Some basic information about domino tilings of Aztec diamonds can be found on this page.

** A cardioid inside the Aztec diamond.**
Tilings of an Aztec diamond are in bijection with certain of types interlacing/dual interlacing sequences of partitions. Random tilings become random such sequences called Schur processes, introduced by Okounkov-Reshetikhin [OR03]. For the case of the Aztec diamond, this observation is due to Johansson [Joh05]; see [BCC17] for an explicit and expository account. These Schur processes (measures on the sets of all tilings) depend on two sequences of parameters: \(x_1, \dots, x_n\) and \(y_1, \dots, y_n\) (where \(n\) is the size of the Aztec diamond). If all parameters are equal to 1, one recovers uniform tilings as above. If all \(y\)'s are 1 but \(x\)'s alternate periodically between \(a\) and \(a^{-1}\) for a fixed positive parameter \(a\), the measure stops being uniform if \(a \ne 1\). Interestingly, the arctic circle then acquires a cusp and becomes a cardioid, as in the example below. Nota bene: all samples below, unless otherwise stated, have been generated using the RSK bijection and conventions described in [BBB+18].

Here is a size 100 Aztec diamond from the non-uniform measure described, with \(a = 4\), displaying an arctic cardioid.

** A tacnode inside the Aztec diamond.** In the same setting as above, if the \(y\) sequence, instead of being constantly 1, also alternates between the same values of \(a\) and \(a^{-1}\), the limit shape acquires two cusps. If one sends \(a\) to 0 or \(\infty\), the two cusps will merge, and - the author conjectures - form the tacnode process previously encountered by Borodin-Duits [BD11].

Here is a size 100 Aztec diamond from the non-uniform measure described, with \(a = 4\), displaying two cusps coming together in a tacnode.

** Aztec diamonds and conjugate semi-standard Young tableaux.** Still in the setting of the Schur process from above, one can take the first half of the \(x\)'s and of the \(y\)'s to be equal to 1, while the others are 0. This results in an embedding, inside the Aztec diamond, of the oriented digital boiling phenomenon of Gravner-Tracy-Widom [GTW01]. The limit shape consists then of two large semi-standard Young tableaux of conjugate shape. Each can be seen as half a plane partition (notice each half of the Aztec diamond right below only contains three of the four types of dominoes). Note the (mild) singularity in the middle. If one varies the proportion of the number of 1's aforedescribed to either above or below \(1/2\), one can obtain either two such smaller tableaux separated by a frozen phase (second example below), or two large tableaux (not conjugate anymore) separated by the Aztec liquid phase in the middle.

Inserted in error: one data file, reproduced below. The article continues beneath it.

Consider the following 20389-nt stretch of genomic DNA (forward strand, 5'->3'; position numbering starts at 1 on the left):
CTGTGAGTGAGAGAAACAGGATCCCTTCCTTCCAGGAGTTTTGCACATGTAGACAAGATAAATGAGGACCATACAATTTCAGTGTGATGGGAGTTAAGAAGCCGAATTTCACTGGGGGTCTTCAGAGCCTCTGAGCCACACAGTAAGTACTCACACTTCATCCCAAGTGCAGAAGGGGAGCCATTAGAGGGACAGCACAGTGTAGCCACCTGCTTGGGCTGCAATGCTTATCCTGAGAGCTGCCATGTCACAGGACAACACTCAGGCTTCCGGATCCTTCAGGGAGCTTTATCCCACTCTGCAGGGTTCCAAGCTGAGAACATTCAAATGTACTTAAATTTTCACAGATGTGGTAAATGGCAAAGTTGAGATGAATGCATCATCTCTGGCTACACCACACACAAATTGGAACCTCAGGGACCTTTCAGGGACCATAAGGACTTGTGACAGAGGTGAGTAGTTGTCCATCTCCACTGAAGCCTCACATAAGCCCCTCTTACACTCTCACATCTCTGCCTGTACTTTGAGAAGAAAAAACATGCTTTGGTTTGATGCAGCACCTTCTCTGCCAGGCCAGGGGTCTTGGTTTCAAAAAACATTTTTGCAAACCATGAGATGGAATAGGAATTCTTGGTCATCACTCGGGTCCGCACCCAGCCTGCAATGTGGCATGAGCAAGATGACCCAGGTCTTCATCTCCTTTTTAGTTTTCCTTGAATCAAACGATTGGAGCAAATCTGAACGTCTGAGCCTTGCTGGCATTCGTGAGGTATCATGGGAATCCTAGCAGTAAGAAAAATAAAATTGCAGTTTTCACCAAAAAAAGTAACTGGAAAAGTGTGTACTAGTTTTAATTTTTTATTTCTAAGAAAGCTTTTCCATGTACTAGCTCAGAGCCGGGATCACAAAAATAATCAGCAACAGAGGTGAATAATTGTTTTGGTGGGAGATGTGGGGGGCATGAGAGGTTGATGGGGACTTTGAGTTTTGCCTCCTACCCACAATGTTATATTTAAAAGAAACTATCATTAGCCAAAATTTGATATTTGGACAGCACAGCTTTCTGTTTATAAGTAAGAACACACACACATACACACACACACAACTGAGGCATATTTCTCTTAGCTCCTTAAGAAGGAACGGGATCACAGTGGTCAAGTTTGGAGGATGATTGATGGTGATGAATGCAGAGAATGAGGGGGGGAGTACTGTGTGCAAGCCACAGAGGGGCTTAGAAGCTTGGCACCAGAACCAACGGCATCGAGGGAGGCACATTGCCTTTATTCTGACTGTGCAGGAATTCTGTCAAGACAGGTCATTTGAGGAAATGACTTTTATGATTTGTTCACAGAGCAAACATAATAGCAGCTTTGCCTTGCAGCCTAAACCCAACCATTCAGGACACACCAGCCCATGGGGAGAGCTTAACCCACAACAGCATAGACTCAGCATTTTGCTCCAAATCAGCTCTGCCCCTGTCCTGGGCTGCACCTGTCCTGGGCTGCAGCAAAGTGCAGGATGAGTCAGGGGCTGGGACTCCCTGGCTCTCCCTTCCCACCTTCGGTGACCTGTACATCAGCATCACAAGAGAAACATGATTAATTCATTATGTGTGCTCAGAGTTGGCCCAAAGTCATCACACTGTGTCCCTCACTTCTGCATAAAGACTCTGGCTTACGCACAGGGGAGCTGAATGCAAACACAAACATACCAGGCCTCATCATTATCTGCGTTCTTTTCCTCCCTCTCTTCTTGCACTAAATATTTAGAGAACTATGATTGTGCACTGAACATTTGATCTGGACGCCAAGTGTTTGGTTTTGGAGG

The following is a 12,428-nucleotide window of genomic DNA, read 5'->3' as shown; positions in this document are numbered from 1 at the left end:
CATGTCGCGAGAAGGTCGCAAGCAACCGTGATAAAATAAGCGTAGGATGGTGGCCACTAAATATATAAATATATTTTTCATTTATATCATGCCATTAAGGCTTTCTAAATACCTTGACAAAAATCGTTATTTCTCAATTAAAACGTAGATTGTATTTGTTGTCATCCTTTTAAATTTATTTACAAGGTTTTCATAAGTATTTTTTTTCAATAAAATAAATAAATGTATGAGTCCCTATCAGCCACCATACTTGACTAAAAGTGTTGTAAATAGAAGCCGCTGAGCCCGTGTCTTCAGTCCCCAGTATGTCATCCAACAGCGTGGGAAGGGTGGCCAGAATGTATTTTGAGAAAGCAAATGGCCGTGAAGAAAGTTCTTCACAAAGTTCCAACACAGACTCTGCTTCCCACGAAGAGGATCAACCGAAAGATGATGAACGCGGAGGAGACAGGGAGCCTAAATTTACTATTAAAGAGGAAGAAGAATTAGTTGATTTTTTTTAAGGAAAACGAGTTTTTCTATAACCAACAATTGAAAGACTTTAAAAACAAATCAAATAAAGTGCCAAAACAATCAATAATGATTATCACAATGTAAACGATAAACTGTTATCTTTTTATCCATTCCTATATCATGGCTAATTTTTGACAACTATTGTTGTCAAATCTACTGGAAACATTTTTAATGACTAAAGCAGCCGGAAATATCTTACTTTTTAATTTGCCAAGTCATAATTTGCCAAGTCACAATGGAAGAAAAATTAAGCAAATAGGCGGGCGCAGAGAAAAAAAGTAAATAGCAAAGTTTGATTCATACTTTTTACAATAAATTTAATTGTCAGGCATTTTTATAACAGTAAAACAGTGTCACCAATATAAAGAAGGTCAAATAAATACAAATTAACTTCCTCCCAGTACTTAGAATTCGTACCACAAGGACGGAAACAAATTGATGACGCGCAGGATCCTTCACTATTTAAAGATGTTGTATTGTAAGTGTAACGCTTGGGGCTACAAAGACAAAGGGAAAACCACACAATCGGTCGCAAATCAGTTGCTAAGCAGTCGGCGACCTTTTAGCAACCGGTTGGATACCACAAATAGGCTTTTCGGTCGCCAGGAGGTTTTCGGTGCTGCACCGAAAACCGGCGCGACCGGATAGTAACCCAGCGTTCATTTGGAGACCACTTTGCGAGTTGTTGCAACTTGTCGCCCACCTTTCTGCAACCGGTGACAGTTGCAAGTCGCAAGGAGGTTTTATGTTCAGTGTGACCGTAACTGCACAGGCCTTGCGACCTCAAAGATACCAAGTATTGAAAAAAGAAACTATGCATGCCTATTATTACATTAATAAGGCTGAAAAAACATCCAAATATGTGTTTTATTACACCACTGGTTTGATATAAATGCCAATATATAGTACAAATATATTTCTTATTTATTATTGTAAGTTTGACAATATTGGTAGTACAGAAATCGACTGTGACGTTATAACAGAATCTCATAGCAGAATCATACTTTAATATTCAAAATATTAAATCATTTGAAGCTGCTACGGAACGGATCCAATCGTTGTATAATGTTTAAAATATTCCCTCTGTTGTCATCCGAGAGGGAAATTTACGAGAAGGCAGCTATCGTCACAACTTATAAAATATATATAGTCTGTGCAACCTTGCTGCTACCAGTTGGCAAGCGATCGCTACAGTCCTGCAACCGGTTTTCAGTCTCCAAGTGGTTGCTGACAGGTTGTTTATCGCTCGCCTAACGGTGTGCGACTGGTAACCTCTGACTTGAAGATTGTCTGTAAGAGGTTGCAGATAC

Here is a picture of two large semi-standard Young tableaux of conjugate shape inside the Aztec diamond of size 100.

Here is a picture of two large semi-standard Young tableaux of conjugate shape, separated by a frozen phase, inside the Aztec diamond of size 100.

Here is a picture of two large semi-standard Young tableaux, separated by the ``usual'' Aztec liquid phase, inside the Aztec diamond of size 200.

** Waterfalls inside the Aztec diamond.** Still in the setting of the Schur process, if \(x_i = y_i = q^i\) (using the conventions of [BBB+18]), and for \(q\) close to but not-too-close to 1, one can see---this author conjectures---the waterfall phenomenon of Borodin--Gorin--Rains [BGR10] in domino tilings. Notice the two ``extreme'' liquid sides in the size 200 example below (each containing only three of the four types of dominoes) are joined by an almost frozen phase showing separation between the yellow and green dominoes.

Here is an example of the (conjectural) waterfalls phenomenon inside a size 200 Aztec diamond for \(q = 0.95\).

** Random tilings of squares inside the Aztec diamond.** Unlike randomly tiling an Aztec diamond, tiling a square does not reveal any limit shapes. The whole region is ``liquid''. One can nevertheless do it efficiently by first centrally embedding the square inside an Aztec diamond (of size 99 for a 100-by-100 square in the examples below), freezing the dimers in the four corners in the obvious way, and using generalized shuffling (as described in [JdlRV06]) to make a uniform sample. Below is its embedding inside the Aztec diamond.

[BBB+18] D. Betea, C. Boutillier, J. Bouttier, G. Chapuy, S. Corteel, and M. Vuletic, Perfect sampling algorithms
for Schur processes, Markov Process. Related Fields ** 24 ** (2018), no. 3, 381-418.

[BCC17] J. Bouttier, G. Chapuy, and S. Corteel, From Aztec diamonds to pyramids: steep tilings, Trans. Amer.
Math. Soc. ** 369** (2017), no. 8, 5921-5959.

[BD11] A. Borodin and M. Duits, Limits of determinantal processes near a tacnode, Ann. Inst. H. Poincar Probab.
Statist., ** 47 ** (2011) no. 1, 243-258.

[BGR10] A. Borodin, V. Gorin, and E. M. Rains, q-distributions on boxed plane partitions, Selecta Mathematica ** 16 **
(2010), no. 4, 731-789.

[GTW01] J. Gravner, C. A. Tracy, and H. Widom, Limit theorems for height
uctuations in a class of discrete space
and time growth models, Journal of Statistical Physics ** 102** (2001), no. 5, 1085-1132.

[JdlRV06] E. Janvresse, T. de la Rue, and Y. Velenik, A note on domino shuffling., The Electronic Journal of Com-
binatorics [electronic only] ** 13 ** (2006), no. 1, Research paper R30, 20 p.

[Joh05] K. Johansson, The arctic circle boundary and the Airy process, Ann. Probab. ** 33** (2005), no. 1, 1-30.

[OR03] A. Okounkov and N. Reshetikhin, Correlation function of Schur process with application to local geometry
of a random 3-dimensional Young diagram, J. Amer. Math. Soc. ** 16 ** (2003), no. 3, 581-603 (electronic).